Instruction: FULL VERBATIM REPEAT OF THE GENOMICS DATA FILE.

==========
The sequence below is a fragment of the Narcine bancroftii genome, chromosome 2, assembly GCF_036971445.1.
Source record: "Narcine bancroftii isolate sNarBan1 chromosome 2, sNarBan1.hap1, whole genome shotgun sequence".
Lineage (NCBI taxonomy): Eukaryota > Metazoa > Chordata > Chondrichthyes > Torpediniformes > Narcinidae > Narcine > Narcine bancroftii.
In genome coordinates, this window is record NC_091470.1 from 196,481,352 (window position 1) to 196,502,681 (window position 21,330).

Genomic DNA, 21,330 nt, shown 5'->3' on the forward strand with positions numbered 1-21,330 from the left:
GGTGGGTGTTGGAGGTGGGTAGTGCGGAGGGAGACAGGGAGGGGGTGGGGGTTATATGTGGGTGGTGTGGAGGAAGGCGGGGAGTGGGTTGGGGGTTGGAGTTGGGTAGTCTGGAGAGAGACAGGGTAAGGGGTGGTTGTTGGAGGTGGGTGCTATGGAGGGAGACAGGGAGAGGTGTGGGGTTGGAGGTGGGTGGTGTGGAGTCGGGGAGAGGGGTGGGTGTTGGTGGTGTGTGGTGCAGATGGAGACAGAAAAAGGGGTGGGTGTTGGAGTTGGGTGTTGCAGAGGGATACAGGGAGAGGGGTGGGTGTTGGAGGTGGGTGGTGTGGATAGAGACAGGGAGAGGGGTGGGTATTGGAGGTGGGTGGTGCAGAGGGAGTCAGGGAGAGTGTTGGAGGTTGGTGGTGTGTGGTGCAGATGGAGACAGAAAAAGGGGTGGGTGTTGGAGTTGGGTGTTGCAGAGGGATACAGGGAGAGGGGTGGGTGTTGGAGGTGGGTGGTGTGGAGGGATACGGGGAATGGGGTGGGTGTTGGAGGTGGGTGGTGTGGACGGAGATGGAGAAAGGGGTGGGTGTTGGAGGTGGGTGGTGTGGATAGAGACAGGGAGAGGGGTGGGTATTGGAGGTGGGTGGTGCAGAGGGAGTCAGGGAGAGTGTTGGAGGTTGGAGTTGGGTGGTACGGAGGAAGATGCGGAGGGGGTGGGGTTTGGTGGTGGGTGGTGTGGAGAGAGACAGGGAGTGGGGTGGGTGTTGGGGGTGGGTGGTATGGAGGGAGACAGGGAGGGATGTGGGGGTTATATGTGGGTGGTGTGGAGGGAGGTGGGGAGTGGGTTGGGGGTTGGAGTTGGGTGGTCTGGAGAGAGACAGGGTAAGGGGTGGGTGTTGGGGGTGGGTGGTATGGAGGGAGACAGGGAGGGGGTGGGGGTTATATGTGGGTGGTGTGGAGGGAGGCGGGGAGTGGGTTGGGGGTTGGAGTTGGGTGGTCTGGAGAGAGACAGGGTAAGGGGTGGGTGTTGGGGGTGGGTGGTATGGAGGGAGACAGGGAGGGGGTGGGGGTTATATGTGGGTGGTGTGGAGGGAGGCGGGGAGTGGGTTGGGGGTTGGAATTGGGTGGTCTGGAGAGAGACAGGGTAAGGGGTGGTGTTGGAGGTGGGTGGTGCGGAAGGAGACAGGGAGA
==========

The sequence below is a fragment of the Narcine bancroftii genome, chromosome 2, assembly GCF_036971445.1.
Source record: "Narcine bancroftii isolate sNarBan1 chromosome 2, sNarBan1.hap1, whole genome shotgun sequence".
Lineage (NCBI taxonomy): Eukaryota > Metazoa > Chordata > Chondrichthyes > Torpediniformes > Narcinidae > Narcine > Narcine bancroftii.
In genome coordinates, this window is record NC_091470.1 from 196,481,352 (window position 1) to 196,502,681 (window position 21,330).

Genomic DNA, 21,330 nt, shown 5'->3' on the forward strand with positions numbered 1-21,330 from the left:
GGTGGGTGTTGGAGGTGGGTAGTGCGGAGGGAGACAGGGAGGGGGTGGGGGTTATATGTGGGTGGTGTGGAGGAAGGCGGGGAGTGGGTTGGGGGTTGGAGTTGGGTAGTCTGGAGAGAGACAGGGTAAGGGGTGGTTGTTGGAGGTGGGTGCTATGGAGGGAGACAGGGAGAGGTGTGGGGTTGGAGGTGGGTGGTGTGGAGTCGGGGAGAGGGGTGGGTGTTGGTGGTGTGTGGTGCAGATGGAGACAGAAAAAGGGGTGGGTGTTGGAGTTGGGTGTTGCAGAGGGATACAGGGAGAGGGGTGGGTGTTGGAGGTGGGTGGTGTGGATAGAGACAGGGAGAGGGGTGGGTATTGGAGGTGGGTGGTGCAGAGGGAGTCAGGGAGAGTGTTGGAGGTTGGTGGTGTGTGGTGCAGATGGAGACAGAAAAAGGGGTGGGTGTTGGAGTTGGGTGTTGCAGAGGGATACAGGGAGAGGGGTGGGTGTTGGAGGTGGGTGGTGTGGAGGGATACGGGGAATGGGGTGGGTGTTGGAGGTGGGTGGTGTGGACGGAGATGGAGAAAGGGGTGGGTGTTGGAGGTGGGTGGTGTGGATAGAGACAGGGAGAGGGGTGGGTATTGGAGGTGGGTGGTGCAGAGGGAGTCAGGGAGAGTGTTGGAGGTTGGAGTTGGGTGGTACGGAGGAAGATGCGGAGGGGGTGGGGTTTGGTGGTGGGTGGTGTGGAGAGAGACAGGGAGTGGGGTGGGTGTTGGGGGTGGGTGGTATGGAGGGAGACAGGGAGGGATGTGGGGGTTATATGTGGGTGGTGTGGAGGGAGGTGGGGAGTGGGTTGGGGGTTGGAGTTGGGTGGTCTGGAGAGAGACAGGGTAAGGGGTGGGTGTTGGGGGTGGGTGGTATGGAGGGAGACAGGGAGGGGGTGGGGGTTATATGTGGGTGGTGTGGAGGGAGGCGGGGAGTGGGTTGGGGGTTGGAGTTGGGTGGTCTGGAGAGAGACAGGGTAAGGGGTGGGTGTTGGGGGTGGGTGGTATGGAGGGAGACAGGGAGGGGGTGGGGGTTATATGTGGGTGGTGTGGAGGGAGGCGGGGAGTGGGTTGGGGGTTGGAATTGGGTGGTCTGGAGAGAGACAGGGTAAGGGGTGGTGTTGGAGGTGGGTGGTGCGGAAGGAGACAGGGAGA